Fiction Next Week

Big Debuts

Altar of Bones by Philip Carter (Gallery Press) is a thriller by an “internationally renowned author” writing under a pseudonym (OK, so it doesn’t really count as a debut) with a 200,000-copy printing, about a mysteriously powerful altar in Siberia, the San Francisco lawyer who inherits it, and the ex-special ops agent who protects her from those who wish to control it. Library Journal says the “chase and fight scenes are adrenaline-charged, breath-holding sensations,” but Kirkus calls it a “a competent and action-filled story, if one without much attention to detail,” and PW slammed it, saying, “by the time the unsurprising ending rolls around, all suspense has been drained from the action.”

The Informationist by Taylor Stevens (Crown), is, says the publisher, a “blazingly brilliant debut [that] introduces a great new action heroine, Vanessa Michael Munroe, who doesn’t have to kick over a hornet’s nest to get attention, though her feral, take-no-prisoners attitude reflects the fire of Stieg Larsson’s Lisbeth Salander.” Kirkus adds, “the writing is stellar, the heroine grittier than Lara Croft and the African setting so vivid that readers can smell the jungle and feel the heat—a gifted debut with much promise.”

The Tiger’s Wife by Tea Obreht (Random House) is the season’s  (and, perhaps, the year’s) major literary debut. It comes with high expectations; Obreht is the youngest of the New Yorker’s 20 Under 40 fiction writers. LJ, Booklist and PW all call it varying degrees of brilliant. Boolist‘s starred review goes the furthest; “Every word, every scene, every thought is blazingly alive in this many-faceted, spellbinding, and rending novel of death, succor, and remembrance.” Only Kirkus introduces a caution; “…at times at times a bit too dense and confusing.” Laura Miller in Salon this week, finds the book too heavy on descripiton, “…no sooner does Obreht’s narrative work up a little momentum or present a masterful scene than it hits a patch of long, dozy paragraphs filled with way too much detail about the scenery.”

To Watch

Holds are mounting on light ordering for next week’s release of Carol Edgarian’s second novel, Three Stages of Amazement. This exploration of how privleged people cope (or don’t) when fate turns against them, pivots on a seemingly perfect, 40ish Bay Area couple who run into trouble when the surgeon husband needs financing for a new medical invention and gets it from his wife’s dashing and successful ex-boyfriend.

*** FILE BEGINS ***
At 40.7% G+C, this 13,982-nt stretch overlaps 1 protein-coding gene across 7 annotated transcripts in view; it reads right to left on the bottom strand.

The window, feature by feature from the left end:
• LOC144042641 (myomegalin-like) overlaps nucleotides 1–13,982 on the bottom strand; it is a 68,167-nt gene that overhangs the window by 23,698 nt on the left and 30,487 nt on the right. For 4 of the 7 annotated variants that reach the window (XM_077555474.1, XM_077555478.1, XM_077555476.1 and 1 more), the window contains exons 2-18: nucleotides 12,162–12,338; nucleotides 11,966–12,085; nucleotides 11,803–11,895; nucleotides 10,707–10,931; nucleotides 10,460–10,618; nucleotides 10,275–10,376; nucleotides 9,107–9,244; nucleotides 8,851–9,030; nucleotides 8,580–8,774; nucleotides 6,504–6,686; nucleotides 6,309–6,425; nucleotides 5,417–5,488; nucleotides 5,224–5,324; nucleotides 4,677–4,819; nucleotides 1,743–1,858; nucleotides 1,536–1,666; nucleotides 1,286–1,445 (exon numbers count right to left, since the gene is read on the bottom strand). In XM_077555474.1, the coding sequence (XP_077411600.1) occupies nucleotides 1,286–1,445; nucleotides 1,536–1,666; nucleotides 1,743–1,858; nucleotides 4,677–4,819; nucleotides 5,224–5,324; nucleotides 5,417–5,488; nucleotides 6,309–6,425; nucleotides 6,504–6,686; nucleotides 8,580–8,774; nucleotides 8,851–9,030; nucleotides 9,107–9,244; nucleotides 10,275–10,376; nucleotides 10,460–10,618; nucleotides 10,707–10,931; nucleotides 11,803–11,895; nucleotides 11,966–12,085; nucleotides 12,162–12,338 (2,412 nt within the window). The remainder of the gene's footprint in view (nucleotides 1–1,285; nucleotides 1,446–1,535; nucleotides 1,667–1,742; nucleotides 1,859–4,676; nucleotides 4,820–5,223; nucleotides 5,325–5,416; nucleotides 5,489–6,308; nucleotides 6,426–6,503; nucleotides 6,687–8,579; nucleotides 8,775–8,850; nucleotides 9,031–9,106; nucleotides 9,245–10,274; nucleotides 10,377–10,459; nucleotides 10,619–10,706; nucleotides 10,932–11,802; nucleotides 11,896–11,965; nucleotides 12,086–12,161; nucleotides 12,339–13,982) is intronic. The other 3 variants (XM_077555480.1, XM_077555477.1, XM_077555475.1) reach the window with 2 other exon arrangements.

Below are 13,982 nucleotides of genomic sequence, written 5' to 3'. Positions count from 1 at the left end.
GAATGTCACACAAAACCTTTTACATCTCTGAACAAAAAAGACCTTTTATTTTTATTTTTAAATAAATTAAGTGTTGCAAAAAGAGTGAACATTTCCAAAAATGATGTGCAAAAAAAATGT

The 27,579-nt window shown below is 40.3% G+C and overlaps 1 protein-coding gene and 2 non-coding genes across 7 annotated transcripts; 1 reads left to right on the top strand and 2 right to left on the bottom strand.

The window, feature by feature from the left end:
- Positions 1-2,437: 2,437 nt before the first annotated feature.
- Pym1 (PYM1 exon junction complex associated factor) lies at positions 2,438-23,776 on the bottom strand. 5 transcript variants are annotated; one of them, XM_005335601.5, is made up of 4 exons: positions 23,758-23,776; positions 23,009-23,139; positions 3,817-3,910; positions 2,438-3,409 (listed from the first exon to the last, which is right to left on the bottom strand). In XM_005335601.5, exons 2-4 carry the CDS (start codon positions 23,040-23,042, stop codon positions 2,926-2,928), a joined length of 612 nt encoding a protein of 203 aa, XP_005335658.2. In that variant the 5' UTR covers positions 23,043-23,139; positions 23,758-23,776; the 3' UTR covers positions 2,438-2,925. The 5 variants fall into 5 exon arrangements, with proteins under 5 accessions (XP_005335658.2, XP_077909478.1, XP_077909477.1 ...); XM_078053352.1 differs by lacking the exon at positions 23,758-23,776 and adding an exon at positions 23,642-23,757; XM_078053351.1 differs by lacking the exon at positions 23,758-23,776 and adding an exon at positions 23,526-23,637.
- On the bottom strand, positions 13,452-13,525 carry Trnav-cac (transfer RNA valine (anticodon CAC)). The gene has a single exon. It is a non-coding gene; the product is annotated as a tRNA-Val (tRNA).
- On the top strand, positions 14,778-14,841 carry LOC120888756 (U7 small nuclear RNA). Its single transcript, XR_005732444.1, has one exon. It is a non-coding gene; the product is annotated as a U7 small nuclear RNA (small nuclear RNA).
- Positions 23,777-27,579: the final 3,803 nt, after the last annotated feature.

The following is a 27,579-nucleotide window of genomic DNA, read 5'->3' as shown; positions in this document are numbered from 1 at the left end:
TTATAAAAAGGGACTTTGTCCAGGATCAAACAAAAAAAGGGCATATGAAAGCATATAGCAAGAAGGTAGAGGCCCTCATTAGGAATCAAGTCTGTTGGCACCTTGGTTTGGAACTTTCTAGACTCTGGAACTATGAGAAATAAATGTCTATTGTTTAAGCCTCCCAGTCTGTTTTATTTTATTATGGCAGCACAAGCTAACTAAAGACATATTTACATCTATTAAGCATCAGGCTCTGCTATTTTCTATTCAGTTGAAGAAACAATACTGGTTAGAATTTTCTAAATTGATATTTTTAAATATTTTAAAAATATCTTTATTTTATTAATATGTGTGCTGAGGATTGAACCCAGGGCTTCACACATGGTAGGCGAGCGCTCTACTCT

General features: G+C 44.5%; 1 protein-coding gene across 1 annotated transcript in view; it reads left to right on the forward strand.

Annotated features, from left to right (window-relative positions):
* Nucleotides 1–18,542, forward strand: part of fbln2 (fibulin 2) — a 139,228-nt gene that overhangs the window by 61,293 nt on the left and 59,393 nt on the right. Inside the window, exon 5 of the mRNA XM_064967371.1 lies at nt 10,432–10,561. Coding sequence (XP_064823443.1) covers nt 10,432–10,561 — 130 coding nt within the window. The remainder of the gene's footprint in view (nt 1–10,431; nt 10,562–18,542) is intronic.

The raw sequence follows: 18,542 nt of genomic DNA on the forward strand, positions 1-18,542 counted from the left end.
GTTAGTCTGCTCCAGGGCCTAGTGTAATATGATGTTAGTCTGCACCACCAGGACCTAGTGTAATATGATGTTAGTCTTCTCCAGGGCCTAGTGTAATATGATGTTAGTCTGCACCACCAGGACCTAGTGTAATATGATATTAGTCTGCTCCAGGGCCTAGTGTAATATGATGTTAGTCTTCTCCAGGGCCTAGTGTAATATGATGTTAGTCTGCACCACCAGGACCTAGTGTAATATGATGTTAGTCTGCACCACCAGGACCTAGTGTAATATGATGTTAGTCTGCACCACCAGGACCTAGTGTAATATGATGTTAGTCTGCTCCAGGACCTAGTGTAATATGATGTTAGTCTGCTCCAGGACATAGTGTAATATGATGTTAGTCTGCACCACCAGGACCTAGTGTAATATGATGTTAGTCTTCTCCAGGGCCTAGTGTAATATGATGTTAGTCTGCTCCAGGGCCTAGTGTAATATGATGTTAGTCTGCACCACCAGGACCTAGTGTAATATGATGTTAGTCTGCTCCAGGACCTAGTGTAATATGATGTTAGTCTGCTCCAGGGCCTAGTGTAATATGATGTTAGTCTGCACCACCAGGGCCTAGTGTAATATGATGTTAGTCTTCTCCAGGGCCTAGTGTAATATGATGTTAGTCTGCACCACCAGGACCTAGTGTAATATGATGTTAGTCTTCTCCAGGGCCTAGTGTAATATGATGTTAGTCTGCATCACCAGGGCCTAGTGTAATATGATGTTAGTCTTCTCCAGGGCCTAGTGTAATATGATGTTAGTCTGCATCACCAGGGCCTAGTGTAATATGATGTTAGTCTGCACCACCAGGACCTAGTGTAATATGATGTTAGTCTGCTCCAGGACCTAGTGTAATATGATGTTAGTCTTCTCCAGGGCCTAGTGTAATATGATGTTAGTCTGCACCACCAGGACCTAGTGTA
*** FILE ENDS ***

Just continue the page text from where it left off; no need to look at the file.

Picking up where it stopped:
In the New York Times, Janet Maslin calls it “a fiery, deeply involving book with an eccentric streak that keeps it constantly surprising,” and compares it favorably to Jonathan Franzen’s Freedom, saying it handles its “high-strung, hot-blooded, restless people conflating their own private crises with the political and economic turmoil of their times” in half the space Franzen does, “with less loftiness but more soap-operatic plot tricks.” O Magazine finds it “generous and graceful and true.”

Usual Suspects

The Jungle by Clive Cussler and Jack Du Bruhl (Putnam), the eighth Oregon Files thriller, finds Juan Cabrillo and his crew of mercenaries engage in one daring rescue operation after another with progressively higher stakes. PW says, “The frenetic action moves from Afghanistan to Singapore and the Burmese jungle with lots of derring-do at sea before climaxing in a surprising locale in a fashion sure to delight series fans.”

Silent Mercy by Linda Fairstein (Dutton) finds Alexandra Cooper, the ADA who heads Manhattan’s Special Victims unit, investigating a fire at a Baptist church in Harlem. Kirkus says, “Above average for this bestselling series, though not up to the mark of Hell Gate (2010).”

Love You More by Lisa Gardner (Bantam) finds Detective D. D. Warren of the Boston police and Massachusetts state trooper Bobby Dodge together again, as partners in the investigation of a state trooper who shot and killed D.D.’s husband. Booklist gives it a starred review: “Winner of the 2010 International Thriller Award for The Neighbor, Gardner hits an even higher mark this time and will have a national marketing campaignauthor tour, TV advertising, online saturation bombing, support her.”

One Response to “Fiction Next Week”

  1. Charles Says:

    Really looking forward to The Jungle by Clive Cussler being released. The Oregon Series is one of his best!